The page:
By Jonathan Rothbaum
The U.S. median household income was $68,703 in 2019, 6.8% higher than in 2018, according to U.S. Census Bureau statistics released last week.
That’s the highest median U.S. household income since the bureau began recording it. But the COVID-19 pandemic affected who responded, potentially biasing the estimate upward.
So, was household income last year really the highest on record?
At first glance, the answer seems obvious — income last year was up substantially from the previous year and surpassed all other years, including the median income in 2007 ($62,090 in 2019 dollars) and 1999 ($62,641 in 2019 dollars).
However, even before the pandemic, making comparisons to years prior to 2017 required caution, since recent estimates reflect changes implemented to the survey.
The newly released 2019 income, poverty, and health insurance statistics come from the Current Population Survey Annual Social and Economic Supplement, known as CPS ASEC.
U.S. Census Bureau redesigned income questions in the 2014 CPS ASEC for the data year 2013 and updated the processing system in the 2019 CPS ASEC for the data year 2018.
That means some of the differences over time could be due to these recent survey improvements.
Changing Questions and Processing Systems
To understand differences in estimates related to the questionnaire change, the 2014 CPS ASEC used a split panel design that asked both traditional and redesigned income questions (see Appendix D of the 2014 Income and Poverty report for estimates).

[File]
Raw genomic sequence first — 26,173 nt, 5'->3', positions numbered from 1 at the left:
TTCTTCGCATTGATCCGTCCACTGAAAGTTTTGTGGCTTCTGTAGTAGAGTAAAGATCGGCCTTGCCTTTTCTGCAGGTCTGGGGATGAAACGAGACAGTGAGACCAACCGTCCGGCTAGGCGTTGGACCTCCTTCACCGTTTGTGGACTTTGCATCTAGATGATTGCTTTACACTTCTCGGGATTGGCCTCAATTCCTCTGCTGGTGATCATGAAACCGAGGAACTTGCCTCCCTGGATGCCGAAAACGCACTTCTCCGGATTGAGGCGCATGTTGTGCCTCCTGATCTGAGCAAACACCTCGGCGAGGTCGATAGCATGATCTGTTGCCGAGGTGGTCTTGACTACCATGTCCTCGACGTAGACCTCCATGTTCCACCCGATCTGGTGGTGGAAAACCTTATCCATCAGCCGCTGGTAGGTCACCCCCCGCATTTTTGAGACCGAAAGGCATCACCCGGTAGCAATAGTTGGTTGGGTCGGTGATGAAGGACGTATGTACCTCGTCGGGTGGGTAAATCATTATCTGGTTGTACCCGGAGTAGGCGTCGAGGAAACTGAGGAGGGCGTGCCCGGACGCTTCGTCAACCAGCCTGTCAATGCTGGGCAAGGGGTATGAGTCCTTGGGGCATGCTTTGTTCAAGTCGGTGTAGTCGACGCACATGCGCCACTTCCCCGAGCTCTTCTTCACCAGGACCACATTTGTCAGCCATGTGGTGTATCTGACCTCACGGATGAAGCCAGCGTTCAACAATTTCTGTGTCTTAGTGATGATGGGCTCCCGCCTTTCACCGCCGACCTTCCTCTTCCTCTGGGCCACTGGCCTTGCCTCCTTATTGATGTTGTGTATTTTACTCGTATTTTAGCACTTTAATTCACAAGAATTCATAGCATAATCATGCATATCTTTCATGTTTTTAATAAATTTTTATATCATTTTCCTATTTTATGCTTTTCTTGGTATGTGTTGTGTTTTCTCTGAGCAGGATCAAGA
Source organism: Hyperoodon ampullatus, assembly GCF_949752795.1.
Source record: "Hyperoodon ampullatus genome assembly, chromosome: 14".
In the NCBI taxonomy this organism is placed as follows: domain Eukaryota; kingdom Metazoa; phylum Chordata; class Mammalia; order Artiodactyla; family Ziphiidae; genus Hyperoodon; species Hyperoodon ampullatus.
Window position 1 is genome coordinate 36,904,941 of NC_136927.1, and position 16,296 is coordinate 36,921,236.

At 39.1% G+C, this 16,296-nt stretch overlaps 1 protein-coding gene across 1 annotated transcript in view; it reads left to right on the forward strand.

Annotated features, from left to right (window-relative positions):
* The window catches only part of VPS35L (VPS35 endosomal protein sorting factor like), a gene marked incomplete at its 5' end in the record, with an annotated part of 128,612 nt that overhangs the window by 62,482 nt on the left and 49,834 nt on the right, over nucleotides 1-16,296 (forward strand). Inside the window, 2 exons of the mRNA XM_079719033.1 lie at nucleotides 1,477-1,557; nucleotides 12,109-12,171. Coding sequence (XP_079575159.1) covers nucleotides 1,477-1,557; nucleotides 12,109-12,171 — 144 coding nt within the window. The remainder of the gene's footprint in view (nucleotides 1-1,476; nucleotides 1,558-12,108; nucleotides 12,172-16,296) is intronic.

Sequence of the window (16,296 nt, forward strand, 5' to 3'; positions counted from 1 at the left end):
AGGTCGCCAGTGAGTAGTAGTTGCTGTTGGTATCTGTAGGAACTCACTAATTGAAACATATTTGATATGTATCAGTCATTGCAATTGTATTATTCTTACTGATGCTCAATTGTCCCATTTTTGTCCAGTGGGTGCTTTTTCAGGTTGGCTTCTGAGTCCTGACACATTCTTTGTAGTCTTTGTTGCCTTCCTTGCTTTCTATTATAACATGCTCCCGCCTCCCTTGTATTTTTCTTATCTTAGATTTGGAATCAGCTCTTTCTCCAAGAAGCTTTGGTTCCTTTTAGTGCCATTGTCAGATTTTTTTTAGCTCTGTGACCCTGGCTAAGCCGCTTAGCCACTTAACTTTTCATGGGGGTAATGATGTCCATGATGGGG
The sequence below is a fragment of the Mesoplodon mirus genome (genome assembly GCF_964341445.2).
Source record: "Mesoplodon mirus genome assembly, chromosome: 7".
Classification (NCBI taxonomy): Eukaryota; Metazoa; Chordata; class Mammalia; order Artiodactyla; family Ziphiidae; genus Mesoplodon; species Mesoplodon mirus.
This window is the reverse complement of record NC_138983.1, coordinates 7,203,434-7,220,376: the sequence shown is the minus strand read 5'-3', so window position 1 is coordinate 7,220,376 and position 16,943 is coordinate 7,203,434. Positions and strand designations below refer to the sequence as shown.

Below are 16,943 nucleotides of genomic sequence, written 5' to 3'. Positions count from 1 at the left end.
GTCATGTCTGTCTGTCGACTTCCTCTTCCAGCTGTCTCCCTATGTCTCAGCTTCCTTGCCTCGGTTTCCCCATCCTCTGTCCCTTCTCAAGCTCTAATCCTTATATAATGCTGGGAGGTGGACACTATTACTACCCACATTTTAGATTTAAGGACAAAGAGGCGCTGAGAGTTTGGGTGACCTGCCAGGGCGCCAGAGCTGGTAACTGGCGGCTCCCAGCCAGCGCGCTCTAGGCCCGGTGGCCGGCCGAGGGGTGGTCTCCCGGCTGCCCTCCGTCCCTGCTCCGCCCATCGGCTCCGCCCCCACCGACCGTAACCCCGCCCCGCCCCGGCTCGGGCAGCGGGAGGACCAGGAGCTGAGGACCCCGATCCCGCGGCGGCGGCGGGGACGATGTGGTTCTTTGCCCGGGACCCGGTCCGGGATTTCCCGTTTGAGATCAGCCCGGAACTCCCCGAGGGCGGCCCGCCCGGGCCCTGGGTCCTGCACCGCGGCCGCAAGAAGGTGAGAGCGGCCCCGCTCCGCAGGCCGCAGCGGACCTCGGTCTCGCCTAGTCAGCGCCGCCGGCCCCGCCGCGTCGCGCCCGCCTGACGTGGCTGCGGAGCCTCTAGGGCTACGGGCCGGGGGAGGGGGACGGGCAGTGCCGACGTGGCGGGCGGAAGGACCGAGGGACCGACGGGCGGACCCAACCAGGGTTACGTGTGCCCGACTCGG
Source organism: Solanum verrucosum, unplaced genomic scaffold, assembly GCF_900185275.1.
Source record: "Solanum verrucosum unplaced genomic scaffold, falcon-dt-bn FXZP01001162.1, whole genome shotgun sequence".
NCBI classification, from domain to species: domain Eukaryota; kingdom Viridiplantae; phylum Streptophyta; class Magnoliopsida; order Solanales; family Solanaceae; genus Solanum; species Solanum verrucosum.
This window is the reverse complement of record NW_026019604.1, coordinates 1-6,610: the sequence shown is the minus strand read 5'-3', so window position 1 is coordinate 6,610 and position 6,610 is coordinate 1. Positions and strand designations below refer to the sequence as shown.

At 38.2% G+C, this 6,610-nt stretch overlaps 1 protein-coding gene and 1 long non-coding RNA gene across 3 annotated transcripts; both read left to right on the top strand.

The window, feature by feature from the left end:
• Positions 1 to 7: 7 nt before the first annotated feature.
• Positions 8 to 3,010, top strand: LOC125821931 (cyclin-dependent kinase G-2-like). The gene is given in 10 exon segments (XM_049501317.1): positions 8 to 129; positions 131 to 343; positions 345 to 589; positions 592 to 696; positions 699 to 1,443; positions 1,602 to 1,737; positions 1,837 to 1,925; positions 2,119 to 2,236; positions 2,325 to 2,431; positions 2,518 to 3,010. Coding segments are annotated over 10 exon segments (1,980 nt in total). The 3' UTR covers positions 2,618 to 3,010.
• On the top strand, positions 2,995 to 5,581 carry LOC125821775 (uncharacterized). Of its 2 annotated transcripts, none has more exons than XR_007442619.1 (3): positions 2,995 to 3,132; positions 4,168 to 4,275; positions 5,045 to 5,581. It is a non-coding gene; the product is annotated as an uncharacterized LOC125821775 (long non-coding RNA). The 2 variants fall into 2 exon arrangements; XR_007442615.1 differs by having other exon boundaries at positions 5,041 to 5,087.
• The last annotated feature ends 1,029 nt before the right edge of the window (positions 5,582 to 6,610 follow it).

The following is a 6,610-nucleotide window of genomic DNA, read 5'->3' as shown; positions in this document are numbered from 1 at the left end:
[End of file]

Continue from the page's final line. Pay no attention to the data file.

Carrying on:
Likewise, to understand the impact of the new processing system in the 2019 CPS ASEC, the Census Bureau re-released data from 2017, with one set of estimates reflecting the legacy processing system and one set based on the updated processing system (as discussed in working papers on income and poverty estimates).
These survey changes affected estimates of median household income and income and poverty estimates for some subgroups.
The table below shows the percentage difference in median household income for each change. The new questionnaire led to a 3.17% increase in median income, while the impact of the new processing system was not statistically significant.
What happens when changes are not taken into account?
Without adjusting for these changes, median household income was higher in 2019 than in any year since 1967, the first year the data are available.
How They Make Comparisons Adjusted for Changes
One way to compare pre-improvement estimates to current data is by adjusting them up or down by the percentage difference of each improvement, as shown in the table below.
With or without the adjustment, income in 2019 was significantly higher than in all years shown and for every year since the data was collected.
How Did the Pandemic Impact Data Collection?
Given data-collection challenges during the pandemic, officials are concerned about bias in the 2019 estimate. So they had to ask how much income would have had to grow from 2018 for 2019 to lead to the highest ever income?
The answer: Income in 2019 would have to be 2.4% higher than in 2018.
The Census Bureau is currently researching the full impact of the pandemic and has tested various methods for adjusting for this bias (see the working paper).
While that work is ongoing, their current estimate is that income in 2019 was about 4.1% higher than in 2018, indicating median household income in 2019 was the highest on record.
Source: U.S. Census Bureau | Jonathan Rothbaum is chief of the Income Statistics Branch in the Social, Economic, and Housing Statistics Division.